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In the past 10 years, we’d met twice. And as I stood there looking at my idea of the perfect Harley-Davidson Street 750, waiting for the guy who’d built it to show up, he was the last person I expected to see as I turned around. Saurabh Shirke is an old friend, one of those that disappear in the rear-view mirror as time flies by. What better way to reappear than with a café racer, right?

This bike, called the Katanga Uno, is based on the Street 750 and is the first product of MotoMiu, formed by Arjun Bafna and Shirke. ‘Katanga’ comes from a subspecies of African lion, the ‘Uno’ is because this is MotoMiu’s first bike (‘First Lion’, then?), while the ‘Miu’ bit being Bafna’s daughter’s nickname. Cute, no? Oh, and the number 31 you see on the bike’s tail is her birthdate. Looks right at home on that old-school green/black/gold paintjob, it does. Adds a racing touch to what is already a looker.

When I first saw the Uno a few months ago, I was floored. Today, after seeing it again, I still am. To me, the Street 750’s full potential was only a pair of clip-ons and rear-sets away, perhaps with better tyres, while at it. MotoMiu had a Showa front fork from a Night Rod Special lying around (Bafna owns Harley’s Mumbai dealership, after all), which they obviously thought would look better on a Street 750. That explains the 19-inch front wheel and twin disc brakes, then.

For everything else, a CNC machine, drilling away at high-quality T6 aluminium billet (lightweight yet strong), was employed. This gave shape to the four-way adjustable clip-on ‘bars, the fully adjustable rear-set footpegs and a fork brace that also acts as the headlamp mount. Add to these details a single-seater layout, an aftermarket LED headlamp, ‘bar-end mirrors, a fatter 170-section rear tyre on the 15-inch wheel and a classic paint job, and you have a stunning coffee machine. Then there’s my favourite part — that heat-wrapped exhaust. It does justice to the lion-inspired name, for sure.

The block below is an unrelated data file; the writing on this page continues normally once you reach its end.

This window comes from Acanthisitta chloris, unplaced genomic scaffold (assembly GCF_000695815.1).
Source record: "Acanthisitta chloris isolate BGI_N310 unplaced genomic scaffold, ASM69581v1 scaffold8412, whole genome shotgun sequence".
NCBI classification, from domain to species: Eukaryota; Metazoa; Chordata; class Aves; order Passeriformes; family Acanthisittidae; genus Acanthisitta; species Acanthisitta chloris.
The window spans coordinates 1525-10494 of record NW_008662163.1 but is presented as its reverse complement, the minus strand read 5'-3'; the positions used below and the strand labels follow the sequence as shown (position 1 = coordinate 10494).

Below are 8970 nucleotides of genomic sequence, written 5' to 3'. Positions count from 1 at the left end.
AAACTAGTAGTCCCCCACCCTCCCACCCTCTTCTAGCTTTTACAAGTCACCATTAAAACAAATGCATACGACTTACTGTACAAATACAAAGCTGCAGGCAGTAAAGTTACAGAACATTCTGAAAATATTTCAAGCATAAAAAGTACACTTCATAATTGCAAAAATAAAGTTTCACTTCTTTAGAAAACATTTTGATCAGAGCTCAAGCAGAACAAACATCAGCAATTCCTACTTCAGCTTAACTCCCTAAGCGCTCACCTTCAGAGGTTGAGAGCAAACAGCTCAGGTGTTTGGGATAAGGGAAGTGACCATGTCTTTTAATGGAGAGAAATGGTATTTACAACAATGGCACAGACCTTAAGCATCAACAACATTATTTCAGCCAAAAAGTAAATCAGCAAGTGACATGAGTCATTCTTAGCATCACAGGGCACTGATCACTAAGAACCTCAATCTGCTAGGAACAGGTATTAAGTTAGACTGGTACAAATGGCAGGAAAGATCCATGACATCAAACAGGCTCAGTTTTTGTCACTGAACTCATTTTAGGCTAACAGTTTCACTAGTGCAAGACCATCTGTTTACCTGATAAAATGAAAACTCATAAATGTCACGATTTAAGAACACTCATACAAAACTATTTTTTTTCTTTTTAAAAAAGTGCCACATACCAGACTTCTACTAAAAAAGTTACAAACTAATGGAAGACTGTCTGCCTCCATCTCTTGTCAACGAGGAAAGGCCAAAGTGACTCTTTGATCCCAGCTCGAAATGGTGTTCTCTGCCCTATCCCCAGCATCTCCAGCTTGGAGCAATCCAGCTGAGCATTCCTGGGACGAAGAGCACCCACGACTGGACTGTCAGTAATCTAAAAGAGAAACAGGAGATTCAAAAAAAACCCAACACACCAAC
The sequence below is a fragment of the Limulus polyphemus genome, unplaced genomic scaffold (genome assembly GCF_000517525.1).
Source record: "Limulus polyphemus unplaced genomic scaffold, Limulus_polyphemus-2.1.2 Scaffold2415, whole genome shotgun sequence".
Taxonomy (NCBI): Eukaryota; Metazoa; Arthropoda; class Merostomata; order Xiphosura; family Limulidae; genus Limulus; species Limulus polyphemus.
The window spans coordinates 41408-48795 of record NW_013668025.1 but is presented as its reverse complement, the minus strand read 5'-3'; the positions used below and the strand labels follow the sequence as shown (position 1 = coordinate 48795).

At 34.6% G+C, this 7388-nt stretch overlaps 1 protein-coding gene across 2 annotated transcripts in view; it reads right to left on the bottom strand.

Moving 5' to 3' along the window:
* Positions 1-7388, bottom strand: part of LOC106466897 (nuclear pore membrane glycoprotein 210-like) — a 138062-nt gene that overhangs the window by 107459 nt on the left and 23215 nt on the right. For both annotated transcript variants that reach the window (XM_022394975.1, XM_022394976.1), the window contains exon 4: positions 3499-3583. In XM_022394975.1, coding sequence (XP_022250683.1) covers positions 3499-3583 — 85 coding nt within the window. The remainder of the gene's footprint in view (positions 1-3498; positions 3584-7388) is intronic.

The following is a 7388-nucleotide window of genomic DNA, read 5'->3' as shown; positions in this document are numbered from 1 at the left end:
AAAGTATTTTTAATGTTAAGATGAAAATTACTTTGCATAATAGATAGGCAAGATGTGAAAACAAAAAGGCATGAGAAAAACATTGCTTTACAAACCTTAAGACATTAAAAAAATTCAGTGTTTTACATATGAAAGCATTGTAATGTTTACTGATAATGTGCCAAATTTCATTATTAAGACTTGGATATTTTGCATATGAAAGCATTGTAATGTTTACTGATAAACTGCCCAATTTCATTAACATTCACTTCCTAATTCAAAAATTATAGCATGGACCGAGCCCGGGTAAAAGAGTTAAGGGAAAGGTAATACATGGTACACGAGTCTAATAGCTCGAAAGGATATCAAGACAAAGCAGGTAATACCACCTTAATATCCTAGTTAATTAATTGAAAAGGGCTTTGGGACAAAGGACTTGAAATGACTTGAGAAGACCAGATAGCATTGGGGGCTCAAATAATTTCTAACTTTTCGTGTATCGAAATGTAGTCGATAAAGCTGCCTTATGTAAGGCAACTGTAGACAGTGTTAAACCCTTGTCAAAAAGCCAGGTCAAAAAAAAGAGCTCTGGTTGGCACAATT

The Uno’s sound is what early mornings like this one should be made of. It’s not ear-splittingly loud, but it gives that Revolution X motor the chance to sing at the top of its V-twin voice. Also, the bike’s lost around 20 kg, despite the heavier front fork and tyres. Lots of metal to scrap on the Street, eh? Anyway, on the move, the bike feels much more planted than a stock Street 750. The riding position is a really sporty crouch without being cramped, and you can get as frisky in corners as you can dare with a one-off custom bike that belongs to someone else.

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With a setup like this, the bike loves going around corners, and the motor finally has a better dynamic package built around it. The bike sounds glorious, looks awesome and goes well, too. All this comes at a price, though. If you want a bike like this, it’ll set you back by Rs 9.5 lakh including the cost of a brand-new Street 750. If you think you can do fine with the USD front fork from a certain orange motorcycle, the price goes down to ` 8 lakh including the cost of a new Street 750. Too much? Probably, yes. But I suppose you do get what you pay for.

Gripes? Well, I think the exhaust should’ve ended where the heat wrap does, preferably with one of those SuperTrapp end-can numbers. The upward-angled slash-cut pipes are more of a chopper design cue. Also, it would’ve been nice if the headlamp cowl was kept on, if just to retain more of the Street’s identity. And the tail-lamp and indicators are orange, too, if you know what I mean (Shhh, don’t tell anyone, okay?). However, these are things that bother only me, so no one’s going to care about them.

What matters is that the Katanga Uno is a custom motorcycle that feels as sorted as a stock one. Nothing’s going to fall off halfway through a corner and every custom part is built to last. What matters most, I suppose, is that the bike is more fun to ride than the bike it’s based on, without sacrificing reliability or practicality. And that’s something custom bikes aren’t exactly famous for. MotoMiu is off to a promising start, and from surreptitious WhatsApp images sent from a dark garage, their next bike promises to be even better. Looks like I’m going to see a lot more of Saurabh from now on.